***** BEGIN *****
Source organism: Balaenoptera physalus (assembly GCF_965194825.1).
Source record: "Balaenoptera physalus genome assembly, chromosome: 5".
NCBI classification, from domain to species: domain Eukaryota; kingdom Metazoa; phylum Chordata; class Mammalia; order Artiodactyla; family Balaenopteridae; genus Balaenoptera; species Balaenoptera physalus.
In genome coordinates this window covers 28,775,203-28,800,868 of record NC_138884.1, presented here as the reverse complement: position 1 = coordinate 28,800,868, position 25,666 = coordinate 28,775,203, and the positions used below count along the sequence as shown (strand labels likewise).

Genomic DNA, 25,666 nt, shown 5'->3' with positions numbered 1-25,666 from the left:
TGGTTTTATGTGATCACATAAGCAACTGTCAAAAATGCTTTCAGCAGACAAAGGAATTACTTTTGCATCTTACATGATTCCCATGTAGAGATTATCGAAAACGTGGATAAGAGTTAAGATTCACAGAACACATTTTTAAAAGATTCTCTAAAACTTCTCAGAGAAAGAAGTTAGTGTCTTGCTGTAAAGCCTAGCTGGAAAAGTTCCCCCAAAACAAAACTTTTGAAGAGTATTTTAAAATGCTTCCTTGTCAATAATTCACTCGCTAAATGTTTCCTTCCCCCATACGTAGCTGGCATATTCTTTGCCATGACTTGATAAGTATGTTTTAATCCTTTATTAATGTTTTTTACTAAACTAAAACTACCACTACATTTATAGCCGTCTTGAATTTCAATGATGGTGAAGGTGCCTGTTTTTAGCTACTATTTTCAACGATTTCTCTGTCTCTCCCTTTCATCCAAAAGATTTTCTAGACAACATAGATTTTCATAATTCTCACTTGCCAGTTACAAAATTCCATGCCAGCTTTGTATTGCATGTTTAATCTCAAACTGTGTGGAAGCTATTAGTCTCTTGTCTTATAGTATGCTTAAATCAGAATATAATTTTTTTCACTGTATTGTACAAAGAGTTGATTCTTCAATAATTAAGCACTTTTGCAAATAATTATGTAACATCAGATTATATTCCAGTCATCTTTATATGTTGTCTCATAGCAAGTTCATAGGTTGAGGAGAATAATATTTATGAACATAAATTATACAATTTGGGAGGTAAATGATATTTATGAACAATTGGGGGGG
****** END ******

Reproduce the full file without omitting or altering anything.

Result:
Source organism: Balaenoptera physalus (assembly GCF_965194825.1).
Source record: "Balaenoptera physalus genome assembly, chromosome: 5".
NCBI classification, from domain to species: domain Eukaryota; kingdom Metazoa; phylum Chordata; class Mammalia; order Artiodactyla; family Balaenopteridae; genus Balaenoptera; species Balaenoptera physalus.
In genome coordinates this window covers 28,775,203-28,800,868 of record NC_138884.1, presented here as the reverse complement: position 1 = coordinate 28,800,868, position 25,666 = coordinate 28,775,203, and the positions used below count along the sequence as shown (strand labels likewise).

Genomic DNA, 25,666 nt, shown 5'->3' with positions numbered 1-25,666 from the left:
TGGTTTTATGTGATCACATAAGCAACTGTCAAAAATGCTTTCAGCAGACAAAGGAATTACTTTTGCATCTTACATGATTCCCATGTAGAGATTATCGAAAACGTGGATAAGAGTTAAGATTCACAGAACACATTTTTAAAAGATTCTCTAAAACTTCTCAGAGAAAGAAGTTAGTGTCTTGCTGTAAAGCCTAGCTGGAAAAGTTCCCCCAAAACAAAACTTTTGAAGAGTATTTTAAAATGCTTCCTTGTCAATAATTCACTCGCTAAATGTTTCCTTCCCCCATACGTAGCTGGCATATTCTTTGCCATGACTTGATAAGTATGTTTTAATCCTTTATTAATGTTTTTTACTAAACTAAAACTACCACTACATTTATAGCCGTCTTGAATTTCAATGATGGTGAAGGTGCCTGTTTTTAGCTACTATTTTCAACGATTTCTCTGTCTCTCCCTTTCATCCAAAAGATTTTCTAGACAACATAGATTTTCATAATTCTCACTTGCCAGTTACAAAATTCCATGCCAGCTTTGTATTGCATGTTTAATCTCAAACTGTGTGGAAGCTATTAGTCTCTTGTCTTATAGTATGCTTAAATCAGAATATAATTTTTTTCACTGTATTGTACAAAGAGTTGATTCTTCAATAATTAAGCACTTTTGCAAATAATTATGTAACATCAGATTATATTCCAGTCATCTTTATATGTTGTCTCATAGCAAGTTCATAGGTTGAGGAGAATAATATTTATGAACATAAATTATACAATTTGGGAGGTAAATGATATTTATGAACAATTGGGGGGG